With its huge economy and millions of highly skilled workers, the United States is an obvious choice for many multinational companies seeking to expand their global footprint.
But while the inexorable momentum of market forces drives many companies to expand into the US, it is important that they appreciate the legal framework of the country before they make their move.
For those outside the US, it can be easy to forget that the primary legal status of the country, as its name suggests, is that of a federal republic, or a federation of states.
In a federal system, the governing power is divided between the representative federal government and individual state governments. In the US, that means one federal government and 50 individual state governments (and the District of Colombia).
The division of powers in the US dates to 1791 when the Bill of Rights was added to the US Constitution. Over the past 230 years of American history, the delegation of powers flowing from the 10th Amendment has grown to encompass 51 distinct legal territories, each with its own corporate and civil laws. When it comes to doing business in the US, it can sometimes appear as if each of the 51 states and territories is, to all intents and purposes, its own independent country.
What does this mean for your business?
Businesses seeking to launch operations in another country face complex legal, human resources and compliance challenges in new markets. The Globalization Partners’ recent survey of CFOs found that regulatory/legal compliance (56 percent), tax structure (46 percent) and human capital/talent (38 percent) were the largest potential barriers to success. Navigating tax and accounting regulations, employment laws and standards can be a daunting prospect. Imagine that complexity multiplied 51 times for certain regulations and laws.
Companies coming to the US need to be aware of and comply with, a variety of interpretations of state registration, employment taxes, unemployment insurance, worker’s compensation insurance, state-specific employment laws and documentation.
In some cases, the cost to employ someone in one state will be higher than in others. Paid leave is a good example. There are no federal requirements to provide employees with paid leave, so individual states can ‘ and have ‘ enacted local legislation requiring minimum types of paid leave, such as paid vacation leave, paid sick leave, or paid parental leave. To add another layer of complexity, individual cities within states can ‘ and do ‘ enact their own paid leave policies.
Imagine a company with 10 employees in San Francisco, California and 10 in Austin, Texas. There is no requirement under Californian federal law to provide paid leave but California state law requires employers with even one employee in California to provide 24 hours of paid sick leave per year ‘ and to allow unused leave to carry over to a cap of 48 hours per year.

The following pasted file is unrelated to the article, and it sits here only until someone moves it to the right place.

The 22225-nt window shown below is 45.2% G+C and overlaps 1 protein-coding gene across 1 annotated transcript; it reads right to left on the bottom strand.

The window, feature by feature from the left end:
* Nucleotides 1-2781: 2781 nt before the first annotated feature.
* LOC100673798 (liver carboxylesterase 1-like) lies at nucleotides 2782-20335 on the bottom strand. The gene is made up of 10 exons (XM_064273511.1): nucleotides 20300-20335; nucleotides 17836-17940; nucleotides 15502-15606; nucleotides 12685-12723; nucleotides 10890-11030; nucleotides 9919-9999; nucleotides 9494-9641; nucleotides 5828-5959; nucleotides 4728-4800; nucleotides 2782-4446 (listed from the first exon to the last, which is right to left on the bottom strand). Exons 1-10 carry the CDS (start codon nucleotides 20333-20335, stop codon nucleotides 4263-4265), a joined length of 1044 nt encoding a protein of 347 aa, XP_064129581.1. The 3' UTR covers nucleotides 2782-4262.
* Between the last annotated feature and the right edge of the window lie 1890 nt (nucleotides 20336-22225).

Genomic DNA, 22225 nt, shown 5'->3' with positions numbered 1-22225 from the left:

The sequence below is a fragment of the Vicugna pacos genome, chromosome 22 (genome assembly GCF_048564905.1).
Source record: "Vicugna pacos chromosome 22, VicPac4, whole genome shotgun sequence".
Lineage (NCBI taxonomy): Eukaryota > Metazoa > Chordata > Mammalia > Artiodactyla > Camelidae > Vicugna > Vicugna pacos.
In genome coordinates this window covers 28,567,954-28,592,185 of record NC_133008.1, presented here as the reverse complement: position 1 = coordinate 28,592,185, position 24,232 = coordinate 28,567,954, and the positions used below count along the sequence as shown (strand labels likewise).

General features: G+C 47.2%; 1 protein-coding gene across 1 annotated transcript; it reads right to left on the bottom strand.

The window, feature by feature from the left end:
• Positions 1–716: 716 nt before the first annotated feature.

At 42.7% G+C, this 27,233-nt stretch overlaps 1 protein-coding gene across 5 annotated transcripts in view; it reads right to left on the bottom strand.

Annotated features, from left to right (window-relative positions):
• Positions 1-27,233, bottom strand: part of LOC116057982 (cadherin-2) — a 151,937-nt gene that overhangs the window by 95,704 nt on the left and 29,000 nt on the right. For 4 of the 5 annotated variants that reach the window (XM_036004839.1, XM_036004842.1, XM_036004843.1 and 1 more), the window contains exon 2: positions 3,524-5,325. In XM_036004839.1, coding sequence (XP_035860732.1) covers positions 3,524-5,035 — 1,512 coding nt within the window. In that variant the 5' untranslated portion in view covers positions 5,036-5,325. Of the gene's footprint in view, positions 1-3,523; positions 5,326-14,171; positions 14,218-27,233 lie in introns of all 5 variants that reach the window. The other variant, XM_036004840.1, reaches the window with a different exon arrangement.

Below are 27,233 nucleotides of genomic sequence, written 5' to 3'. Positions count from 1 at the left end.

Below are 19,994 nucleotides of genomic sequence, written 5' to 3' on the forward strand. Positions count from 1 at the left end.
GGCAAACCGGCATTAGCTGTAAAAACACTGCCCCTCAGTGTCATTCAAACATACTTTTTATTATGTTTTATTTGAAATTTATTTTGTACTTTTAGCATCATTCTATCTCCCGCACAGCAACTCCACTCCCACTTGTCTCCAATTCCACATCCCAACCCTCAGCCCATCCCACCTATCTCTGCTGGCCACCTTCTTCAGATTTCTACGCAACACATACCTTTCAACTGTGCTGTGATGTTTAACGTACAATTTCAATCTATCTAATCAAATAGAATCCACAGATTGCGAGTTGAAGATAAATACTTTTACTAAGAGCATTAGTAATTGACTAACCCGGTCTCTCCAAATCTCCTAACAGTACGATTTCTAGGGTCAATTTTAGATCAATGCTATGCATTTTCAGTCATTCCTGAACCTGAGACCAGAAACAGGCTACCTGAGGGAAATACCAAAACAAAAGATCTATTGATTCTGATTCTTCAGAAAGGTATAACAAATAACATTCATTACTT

The state of Texas on the other hand, does not have a local paid sick leave requirement but the city of Austin does. It requires employers to provide one hour of sick leave for every 30 hours worked for employees, with a cap of up to 48 hours per year.
How can an Employer of Record help?
One way to overcome these complexities and make the decisions that best suit your business is to employ a third-party expert well-versed in the specific details surrounding federal and state employment, tax, and accounting regulations in the US.
Global hiring is easier and quicker with Globalization Partners’ Employer of Record solution which can help overcome the obvious challenges and identify potential hidden pitfalls. It can provide a wide range of benefits for companies expanding into the US, such as identifying the most suitable states in which to locate and in which to hire quickly.
Compliance with local laws is particularly relevant when it comes to the US because there is so much disparity between states and even between cities within states. For many companies that find keeping up with law and regulation in their own country of origin a full-time job, Globalization Partners’ global employment platform and team of HR experts on the ground with well-established legal capabilities and knowledge of local laws can provide an invaluable service.
By partnering with us, management are freed up to focus on expanding the company and avoid being distracted by rigorous and ever-changing compliance mandates. Our Employer of Record solution can ensure the rights and benefits packages offered are appropriate and in line with local state and federal regulations where appropriate, that new employees are on a locally compliant employment contract and that there is a compliant and time-sensitive payroll in place.
The right Employer of Record can help businesses focus much more quickly on building a market presence, partnerships, and a brand within a new territory, whether it’s for one country or across 50 states.